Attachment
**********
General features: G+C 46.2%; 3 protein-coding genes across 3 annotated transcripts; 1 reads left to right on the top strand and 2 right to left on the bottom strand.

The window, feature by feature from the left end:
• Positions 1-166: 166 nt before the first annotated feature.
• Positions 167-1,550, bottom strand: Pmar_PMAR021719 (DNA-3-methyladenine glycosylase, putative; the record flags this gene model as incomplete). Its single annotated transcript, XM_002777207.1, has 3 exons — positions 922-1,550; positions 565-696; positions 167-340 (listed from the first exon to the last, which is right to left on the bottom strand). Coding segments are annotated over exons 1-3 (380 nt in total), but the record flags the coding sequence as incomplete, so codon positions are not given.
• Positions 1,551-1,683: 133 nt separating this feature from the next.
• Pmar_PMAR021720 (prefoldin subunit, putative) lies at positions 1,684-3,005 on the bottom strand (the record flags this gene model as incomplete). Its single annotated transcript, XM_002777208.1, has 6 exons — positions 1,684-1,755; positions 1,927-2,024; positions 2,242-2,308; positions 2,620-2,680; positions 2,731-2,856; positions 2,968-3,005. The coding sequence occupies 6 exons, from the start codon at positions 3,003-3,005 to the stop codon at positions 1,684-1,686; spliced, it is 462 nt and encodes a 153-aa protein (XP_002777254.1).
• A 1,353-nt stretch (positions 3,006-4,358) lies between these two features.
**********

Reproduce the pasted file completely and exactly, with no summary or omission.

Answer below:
General features: G+C 46.2%; 3 protein-coding genes across 3 annotated transcripts; 1 reads left to right on the top strand and 2 right to left on the bottom strand.

The window, feature by feature from the left end:
• Positions 1-166: 166 nt before the first annotated feature.
• Positions 167-1,550, bottom strand: Pmar_PMAR021719 (DNA-3-methyladenine glycosylase, putative; the record flags this gene model as incomplete). Its single annotated transcript, XM_002777207.1, has 3 exons — positions 922-1,550; positions 565-696; positions 167-340 (listed from the first exon to the last, which is right to left on the bottom strand). Coding segments are annotated over exons 1-3 (380 nt in total), but the record flags the coding sequence as incomplete, so codon positions are not given.
• Positions 1,551-1,683: 133 nt separating this feature from the next.
• Pmar_PMAR021720 (prefoldin subunit, putative) lies at positions 1,684-3,005 on the bottom strand (the record flags this gene model as incomplete). Its single annotated transcript, XM_002777208.1, has 6 exons — positions 1,684-1,755; positions 1,927-2,024; positions 2,242-2,308; positions 2,620-2,680; positions 2,731-2,856; positions 2,968-3,005. The coding sequence occupies 6 exons, from the start codon at positions 3,003-3,005 to the stop codon at positions 1,684-1,686; spliced, it is 462 nt and encodes a 153-aa protein (XP_002777254.1).
• A 1,353-nt stretch (positions 3,006-4,358) lies between these two features.